The two main drivers behind dampened LNG supply to Europe are set to continue for the coming quarters. First, there were delays to the start-up of new LNG supply trains in Australia. None of the three Australian trains we expected to ramp up and export LNG in Q2 18 (the 4.4 Mtpa Wheatstone T2, 4.2 Mtpa Ichthys T1 and the 3.6 Mtpa Prelude) did actually begin exporting. Latest reports suggest that first gas from Ichthys has been pushed back to October at the earliest and first gas from Prelude to Q4 18, while Wheatstone announced it was producing LNG but has not yet moved to exporting it. When fully ramped-up, those three projects could put a combined 1 Mt of LNG supply into the market each month, although only Wheatstone might add some volumes this summer. Last month, the start-up of the 5.5 Mtpa Yamal T2 was pushed back to September, meaning new gas supply might arrive for the winter.

Secondly, the demand side has stayed strong, led by stellar imports from China. The country is now on track for an incremental 14-15 Mtpa take this year, another 0.5 Mt more than what we expected even last month, as Chinese industrial demand has provided a high underlying level of non-seasonal demand throughout the year. Outside of China, NE Asian buying will be largely dictated by weather, although we have seen some softening of South Asian demand because of high LNG prices. If the coming summer has extended periods of extremely hot weather (which it already has so far), then an even higher appetite for LNG in NE Asia could be seen.

The high demand for LNG from NE Asia has been reflected in JKM-TTF spreads for contracts for delivery in Q3 18 moving above 2 $/mmbtu in May and trading above that wide level ever since. At such a spread, the economics support all spot cargoes going to Asia, including reloads from Europe. We expect to see further y/y drops in LNG sendout from the European terminals. We now expect that Europe could see Q3 18 imports lower in July and August by 0.7 bcm y/y, down from our previous forecast of being up by around 1-2 bcm y/y. For September, the balances are showing moderate growth y/y, although price differentials do not support much in the way of incremental volumes heading to Europe.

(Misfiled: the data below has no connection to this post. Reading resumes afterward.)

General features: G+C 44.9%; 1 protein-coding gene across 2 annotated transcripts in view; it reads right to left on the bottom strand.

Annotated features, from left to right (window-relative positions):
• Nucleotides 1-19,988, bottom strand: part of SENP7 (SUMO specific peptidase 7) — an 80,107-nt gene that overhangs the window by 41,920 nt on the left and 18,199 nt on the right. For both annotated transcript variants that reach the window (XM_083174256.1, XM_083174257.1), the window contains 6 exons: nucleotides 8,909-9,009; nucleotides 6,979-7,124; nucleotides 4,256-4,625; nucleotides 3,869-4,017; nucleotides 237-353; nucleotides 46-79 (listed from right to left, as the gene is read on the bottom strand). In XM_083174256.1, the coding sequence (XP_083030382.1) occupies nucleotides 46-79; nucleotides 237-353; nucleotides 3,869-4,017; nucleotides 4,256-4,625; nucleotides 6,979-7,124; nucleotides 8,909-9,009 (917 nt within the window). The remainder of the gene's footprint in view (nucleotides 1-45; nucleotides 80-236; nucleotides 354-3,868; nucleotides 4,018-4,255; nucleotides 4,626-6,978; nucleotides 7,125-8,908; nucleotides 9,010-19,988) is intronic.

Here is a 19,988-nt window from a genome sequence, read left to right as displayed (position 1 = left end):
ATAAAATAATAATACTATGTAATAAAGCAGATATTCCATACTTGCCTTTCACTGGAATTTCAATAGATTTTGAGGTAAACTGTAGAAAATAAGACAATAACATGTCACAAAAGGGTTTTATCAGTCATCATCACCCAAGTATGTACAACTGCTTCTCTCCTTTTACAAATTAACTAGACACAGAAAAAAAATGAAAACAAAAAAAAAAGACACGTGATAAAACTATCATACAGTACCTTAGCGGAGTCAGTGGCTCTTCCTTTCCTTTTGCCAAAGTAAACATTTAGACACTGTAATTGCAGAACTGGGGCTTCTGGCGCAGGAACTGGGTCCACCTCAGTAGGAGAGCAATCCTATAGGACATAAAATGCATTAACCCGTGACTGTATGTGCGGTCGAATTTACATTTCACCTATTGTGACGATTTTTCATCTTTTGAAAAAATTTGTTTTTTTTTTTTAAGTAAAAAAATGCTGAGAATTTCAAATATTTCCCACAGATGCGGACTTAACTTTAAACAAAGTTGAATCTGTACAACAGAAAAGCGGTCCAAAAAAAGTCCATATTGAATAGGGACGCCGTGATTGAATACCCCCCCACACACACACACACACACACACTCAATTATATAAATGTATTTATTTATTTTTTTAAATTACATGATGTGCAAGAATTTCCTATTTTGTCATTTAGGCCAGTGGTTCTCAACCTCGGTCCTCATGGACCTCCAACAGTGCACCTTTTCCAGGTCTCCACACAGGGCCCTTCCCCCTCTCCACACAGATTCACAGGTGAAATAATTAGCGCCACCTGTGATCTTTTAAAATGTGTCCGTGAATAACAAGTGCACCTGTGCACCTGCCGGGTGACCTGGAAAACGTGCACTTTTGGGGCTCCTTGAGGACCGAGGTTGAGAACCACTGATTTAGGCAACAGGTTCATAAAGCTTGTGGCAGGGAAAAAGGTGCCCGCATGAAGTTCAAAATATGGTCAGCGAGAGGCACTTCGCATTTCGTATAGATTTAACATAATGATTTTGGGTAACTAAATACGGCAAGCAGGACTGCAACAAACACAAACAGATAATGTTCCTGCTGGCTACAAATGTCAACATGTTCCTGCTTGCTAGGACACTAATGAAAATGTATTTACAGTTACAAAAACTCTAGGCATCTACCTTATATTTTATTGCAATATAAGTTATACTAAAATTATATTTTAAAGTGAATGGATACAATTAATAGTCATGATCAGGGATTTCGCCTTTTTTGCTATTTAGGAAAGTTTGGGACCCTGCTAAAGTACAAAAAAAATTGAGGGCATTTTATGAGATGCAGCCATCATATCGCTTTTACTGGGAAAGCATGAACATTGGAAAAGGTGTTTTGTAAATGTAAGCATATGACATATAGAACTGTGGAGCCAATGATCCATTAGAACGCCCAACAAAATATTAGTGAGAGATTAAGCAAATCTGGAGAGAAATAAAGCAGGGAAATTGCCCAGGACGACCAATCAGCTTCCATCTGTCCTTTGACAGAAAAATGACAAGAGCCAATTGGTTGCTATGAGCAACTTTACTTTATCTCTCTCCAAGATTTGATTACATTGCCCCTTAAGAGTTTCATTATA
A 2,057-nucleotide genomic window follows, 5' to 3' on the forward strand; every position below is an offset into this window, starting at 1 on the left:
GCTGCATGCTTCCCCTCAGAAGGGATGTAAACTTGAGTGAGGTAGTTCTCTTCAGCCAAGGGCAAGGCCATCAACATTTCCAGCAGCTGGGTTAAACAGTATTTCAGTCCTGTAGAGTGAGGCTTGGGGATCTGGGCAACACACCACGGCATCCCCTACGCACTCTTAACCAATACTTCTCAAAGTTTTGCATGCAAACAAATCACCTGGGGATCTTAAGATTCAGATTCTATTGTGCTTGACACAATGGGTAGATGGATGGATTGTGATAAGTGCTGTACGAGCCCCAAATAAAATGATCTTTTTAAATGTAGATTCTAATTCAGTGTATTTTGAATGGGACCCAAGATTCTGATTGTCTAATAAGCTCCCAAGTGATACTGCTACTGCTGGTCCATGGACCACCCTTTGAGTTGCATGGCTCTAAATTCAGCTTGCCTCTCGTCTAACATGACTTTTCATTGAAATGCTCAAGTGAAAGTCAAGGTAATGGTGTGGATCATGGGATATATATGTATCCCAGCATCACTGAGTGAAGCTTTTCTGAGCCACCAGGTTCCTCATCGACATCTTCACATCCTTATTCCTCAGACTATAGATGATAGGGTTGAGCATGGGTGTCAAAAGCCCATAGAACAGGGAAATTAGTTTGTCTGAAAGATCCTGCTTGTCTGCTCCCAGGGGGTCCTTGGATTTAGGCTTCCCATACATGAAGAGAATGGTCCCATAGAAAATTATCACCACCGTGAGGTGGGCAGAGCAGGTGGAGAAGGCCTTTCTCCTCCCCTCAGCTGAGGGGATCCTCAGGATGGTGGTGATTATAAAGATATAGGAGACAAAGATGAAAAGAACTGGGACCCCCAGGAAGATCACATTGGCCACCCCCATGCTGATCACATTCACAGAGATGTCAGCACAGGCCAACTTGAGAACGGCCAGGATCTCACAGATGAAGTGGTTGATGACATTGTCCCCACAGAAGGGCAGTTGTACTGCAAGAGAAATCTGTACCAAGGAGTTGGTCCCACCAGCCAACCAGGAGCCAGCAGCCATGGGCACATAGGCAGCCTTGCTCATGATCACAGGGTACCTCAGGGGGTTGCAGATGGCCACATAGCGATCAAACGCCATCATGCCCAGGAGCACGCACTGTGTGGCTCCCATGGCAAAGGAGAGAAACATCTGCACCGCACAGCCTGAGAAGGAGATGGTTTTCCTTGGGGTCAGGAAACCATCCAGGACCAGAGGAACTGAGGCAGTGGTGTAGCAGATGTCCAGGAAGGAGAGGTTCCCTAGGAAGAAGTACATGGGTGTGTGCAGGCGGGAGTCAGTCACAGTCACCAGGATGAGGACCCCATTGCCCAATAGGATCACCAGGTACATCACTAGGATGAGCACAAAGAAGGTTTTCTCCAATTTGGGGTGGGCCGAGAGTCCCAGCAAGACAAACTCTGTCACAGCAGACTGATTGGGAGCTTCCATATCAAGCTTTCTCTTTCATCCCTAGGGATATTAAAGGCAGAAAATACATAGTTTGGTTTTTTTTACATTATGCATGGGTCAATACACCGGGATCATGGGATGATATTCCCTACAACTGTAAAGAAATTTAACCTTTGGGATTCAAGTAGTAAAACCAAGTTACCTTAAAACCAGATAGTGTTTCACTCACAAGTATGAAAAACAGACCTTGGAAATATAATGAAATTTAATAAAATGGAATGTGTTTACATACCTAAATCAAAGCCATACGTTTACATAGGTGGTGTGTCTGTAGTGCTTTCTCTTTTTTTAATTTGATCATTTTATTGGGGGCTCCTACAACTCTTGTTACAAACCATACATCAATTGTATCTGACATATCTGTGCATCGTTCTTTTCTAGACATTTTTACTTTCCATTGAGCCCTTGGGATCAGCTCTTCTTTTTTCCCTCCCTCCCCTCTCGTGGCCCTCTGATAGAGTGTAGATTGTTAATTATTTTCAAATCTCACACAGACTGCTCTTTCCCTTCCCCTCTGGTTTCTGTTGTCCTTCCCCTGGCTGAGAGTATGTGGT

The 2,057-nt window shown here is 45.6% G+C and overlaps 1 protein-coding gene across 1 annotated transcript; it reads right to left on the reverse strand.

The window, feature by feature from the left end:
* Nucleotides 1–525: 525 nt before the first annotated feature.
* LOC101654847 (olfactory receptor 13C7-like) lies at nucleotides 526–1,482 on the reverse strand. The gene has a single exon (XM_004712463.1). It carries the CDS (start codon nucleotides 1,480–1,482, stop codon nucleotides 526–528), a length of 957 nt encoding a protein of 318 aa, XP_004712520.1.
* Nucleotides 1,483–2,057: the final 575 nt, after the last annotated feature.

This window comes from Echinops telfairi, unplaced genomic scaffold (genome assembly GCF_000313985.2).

Russian production to soften in July

Russian production continued to post impressive y/y increases (+2.2 bcm, 4% y/y) in June, paving the way for strong exports to Europe. Russian flows into Europe totalled 15.1 bcm in June, and posted the second highest y/y increase (+2.2 bcm, +17% y/y) this gas year so far, despite planned maintenance that curbed delivery capacity at Mallnow and Velke Kapusany on several days. July should finally see a slowdown in Russian receipts owing to annual maintenance, the heaviest of which will take place on the 17-30 gas days, when Nord Stream will shutdown. But as we have said previously (see Data review: Central Eastern Europe, 14 June 2018), much of the lost Nord Stream supply can be offset by increasing Yamal transit. For July, we expect Russian flows to drop by 2.2 bcm m/m. Over all of Q3 18, we forecast growth in imports from Russia of 1.9 bcm y/y.

A rise in Russian transit through Yamal could further narrow the AVTP-TTF D+1 basis, possibly even pushing the AVTP to a discount while Nord Stream is offline. Deliveries into Slovakia at Velke Kapusany rose considerably during the Nord Stream shutdown in September 2017, moving the AVTP to close at a peak 20 cent/MWh discount to the TTF on one day, compared to an average premium of 66 cents/MWh before the shutdown. Moreover, there is a prominent difference in y/y stock levels between the Baumgarten region and Northwest Europe, which is placing further narrowing the AVTP-TTF basis this summer, with Baumgarten posting a 0.8 bcm y/y surplus compared with Northwest Europe’s 2.7 bcm y/y shortfall. The AVTP-TTF D+1 basis is already trading much tighter y/y.

Fig 1: Oil index and TTF prices index Fig 2: North African gas imports, bcm
Source: Reuters, Energy Aspects Source: IEA, Energy Aspects